Spring fever’s symptoms usually appear during the onset of the vernal equinox. In the northern hemisphere, people begin to feel more energetic, enthusiastic, and amorous because of chemical changes in the body, in part, produced by increased exposure to daylight. Scientists cite a number of factors that contribute to spring fever. It starts with increased light that sends a signal to the brain’s pineal gland, which then reduces its production of melatonin, a hormone that regulates our body clock and controls our mood and energy levels.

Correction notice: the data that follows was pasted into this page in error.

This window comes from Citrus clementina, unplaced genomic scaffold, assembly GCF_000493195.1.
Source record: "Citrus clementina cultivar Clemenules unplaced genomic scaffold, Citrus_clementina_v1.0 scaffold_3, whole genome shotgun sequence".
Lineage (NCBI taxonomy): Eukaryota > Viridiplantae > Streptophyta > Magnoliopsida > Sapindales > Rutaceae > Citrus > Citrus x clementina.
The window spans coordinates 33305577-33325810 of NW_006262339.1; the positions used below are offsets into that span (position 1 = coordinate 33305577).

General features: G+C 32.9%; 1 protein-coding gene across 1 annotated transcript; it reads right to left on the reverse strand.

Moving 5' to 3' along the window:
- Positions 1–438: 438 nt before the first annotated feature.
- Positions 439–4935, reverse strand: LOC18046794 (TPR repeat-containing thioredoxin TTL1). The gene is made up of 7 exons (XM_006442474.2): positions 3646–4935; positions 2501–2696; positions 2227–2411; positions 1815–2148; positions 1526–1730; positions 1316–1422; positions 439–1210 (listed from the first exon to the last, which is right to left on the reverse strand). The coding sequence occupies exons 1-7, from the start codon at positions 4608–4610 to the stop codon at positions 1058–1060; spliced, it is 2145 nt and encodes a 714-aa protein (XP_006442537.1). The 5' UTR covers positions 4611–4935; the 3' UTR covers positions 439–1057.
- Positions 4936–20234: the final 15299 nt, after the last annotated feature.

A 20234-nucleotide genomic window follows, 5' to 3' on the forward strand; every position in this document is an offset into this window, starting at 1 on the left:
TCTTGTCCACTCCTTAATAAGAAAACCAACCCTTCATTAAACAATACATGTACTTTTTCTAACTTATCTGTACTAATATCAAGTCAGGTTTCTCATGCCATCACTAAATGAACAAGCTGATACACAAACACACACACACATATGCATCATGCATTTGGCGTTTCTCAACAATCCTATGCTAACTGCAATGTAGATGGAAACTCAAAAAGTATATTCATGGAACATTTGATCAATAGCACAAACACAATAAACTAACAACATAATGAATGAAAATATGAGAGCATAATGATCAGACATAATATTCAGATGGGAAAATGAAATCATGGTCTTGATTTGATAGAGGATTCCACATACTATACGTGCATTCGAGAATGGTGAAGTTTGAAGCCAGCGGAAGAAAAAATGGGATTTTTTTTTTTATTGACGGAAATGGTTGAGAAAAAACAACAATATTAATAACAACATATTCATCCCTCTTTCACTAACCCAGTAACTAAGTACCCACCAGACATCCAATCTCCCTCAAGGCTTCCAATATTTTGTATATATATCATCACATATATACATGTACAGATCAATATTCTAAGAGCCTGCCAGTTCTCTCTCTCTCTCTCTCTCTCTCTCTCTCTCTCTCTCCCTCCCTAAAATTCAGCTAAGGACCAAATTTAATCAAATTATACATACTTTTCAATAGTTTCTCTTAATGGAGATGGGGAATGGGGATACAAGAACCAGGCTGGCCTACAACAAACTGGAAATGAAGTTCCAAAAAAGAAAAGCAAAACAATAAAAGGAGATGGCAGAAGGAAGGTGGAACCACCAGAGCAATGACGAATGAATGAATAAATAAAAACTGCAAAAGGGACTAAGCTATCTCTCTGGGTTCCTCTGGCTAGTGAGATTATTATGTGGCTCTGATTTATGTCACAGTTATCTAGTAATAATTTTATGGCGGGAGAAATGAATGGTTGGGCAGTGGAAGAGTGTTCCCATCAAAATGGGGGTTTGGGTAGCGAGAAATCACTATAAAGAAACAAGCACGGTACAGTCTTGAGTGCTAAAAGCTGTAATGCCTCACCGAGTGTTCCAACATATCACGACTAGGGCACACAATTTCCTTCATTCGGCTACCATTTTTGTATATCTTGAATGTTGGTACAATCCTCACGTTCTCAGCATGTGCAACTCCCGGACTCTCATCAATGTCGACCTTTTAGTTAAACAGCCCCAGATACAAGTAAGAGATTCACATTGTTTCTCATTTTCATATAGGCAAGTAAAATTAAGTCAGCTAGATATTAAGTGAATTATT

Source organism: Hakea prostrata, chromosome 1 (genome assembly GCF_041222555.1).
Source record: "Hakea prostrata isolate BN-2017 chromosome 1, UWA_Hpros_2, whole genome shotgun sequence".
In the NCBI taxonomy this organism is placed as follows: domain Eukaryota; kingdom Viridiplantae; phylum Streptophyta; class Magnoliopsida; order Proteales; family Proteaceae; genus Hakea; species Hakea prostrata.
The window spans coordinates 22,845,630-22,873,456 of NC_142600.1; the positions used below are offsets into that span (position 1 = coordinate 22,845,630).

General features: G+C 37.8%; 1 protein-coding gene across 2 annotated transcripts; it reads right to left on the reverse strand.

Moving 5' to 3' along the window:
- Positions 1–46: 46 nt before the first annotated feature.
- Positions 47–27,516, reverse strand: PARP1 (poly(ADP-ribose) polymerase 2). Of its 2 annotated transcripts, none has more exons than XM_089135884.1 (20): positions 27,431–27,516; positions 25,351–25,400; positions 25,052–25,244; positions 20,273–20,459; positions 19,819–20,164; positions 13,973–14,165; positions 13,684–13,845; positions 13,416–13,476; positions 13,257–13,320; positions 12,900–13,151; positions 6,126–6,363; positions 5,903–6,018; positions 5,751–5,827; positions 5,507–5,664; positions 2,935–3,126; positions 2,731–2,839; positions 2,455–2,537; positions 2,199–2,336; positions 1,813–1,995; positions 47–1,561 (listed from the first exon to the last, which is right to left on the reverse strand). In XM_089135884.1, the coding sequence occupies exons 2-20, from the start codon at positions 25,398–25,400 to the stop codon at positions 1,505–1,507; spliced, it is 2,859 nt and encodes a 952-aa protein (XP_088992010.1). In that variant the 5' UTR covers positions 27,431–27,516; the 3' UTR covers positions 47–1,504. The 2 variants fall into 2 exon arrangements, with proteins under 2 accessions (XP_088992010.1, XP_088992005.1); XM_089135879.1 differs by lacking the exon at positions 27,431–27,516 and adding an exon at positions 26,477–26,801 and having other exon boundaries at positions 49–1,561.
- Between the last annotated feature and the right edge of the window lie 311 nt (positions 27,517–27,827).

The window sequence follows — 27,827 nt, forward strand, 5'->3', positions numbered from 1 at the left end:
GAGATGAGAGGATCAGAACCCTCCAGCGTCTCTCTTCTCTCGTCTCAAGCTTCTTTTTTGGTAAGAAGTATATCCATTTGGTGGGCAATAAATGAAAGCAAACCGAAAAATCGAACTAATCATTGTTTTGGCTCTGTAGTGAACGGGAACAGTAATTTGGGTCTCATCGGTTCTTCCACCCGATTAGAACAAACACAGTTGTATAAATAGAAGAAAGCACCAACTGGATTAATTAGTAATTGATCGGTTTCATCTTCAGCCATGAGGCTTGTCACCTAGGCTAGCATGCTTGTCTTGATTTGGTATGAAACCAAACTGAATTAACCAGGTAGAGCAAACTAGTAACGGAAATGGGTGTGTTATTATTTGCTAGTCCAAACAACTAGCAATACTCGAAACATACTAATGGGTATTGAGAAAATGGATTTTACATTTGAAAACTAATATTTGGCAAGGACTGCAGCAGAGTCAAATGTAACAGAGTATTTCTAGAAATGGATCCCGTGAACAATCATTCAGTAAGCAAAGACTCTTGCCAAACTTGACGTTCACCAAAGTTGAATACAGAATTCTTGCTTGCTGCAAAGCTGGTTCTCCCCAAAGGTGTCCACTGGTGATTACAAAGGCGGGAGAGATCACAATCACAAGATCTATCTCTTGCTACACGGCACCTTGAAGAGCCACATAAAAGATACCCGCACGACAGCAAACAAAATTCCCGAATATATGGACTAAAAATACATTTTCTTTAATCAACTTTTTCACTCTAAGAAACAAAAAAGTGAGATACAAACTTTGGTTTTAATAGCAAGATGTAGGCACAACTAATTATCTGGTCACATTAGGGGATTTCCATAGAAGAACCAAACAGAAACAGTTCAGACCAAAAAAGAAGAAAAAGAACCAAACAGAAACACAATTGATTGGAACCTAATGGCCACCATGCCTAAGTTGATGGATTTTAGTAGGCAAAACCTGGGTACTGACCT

As the days grow longer, the chemical disappears and leaves people feeling more energized and confident. Increased light also affects the hypothalamus, the section of the brain that regulates eating and sleeping.
Our other senses—sight, smell, and hearing—also wake up as blossoms and spring breezes assault them. Such stimuli can trigger strong emotions, from euphoria to sadness.
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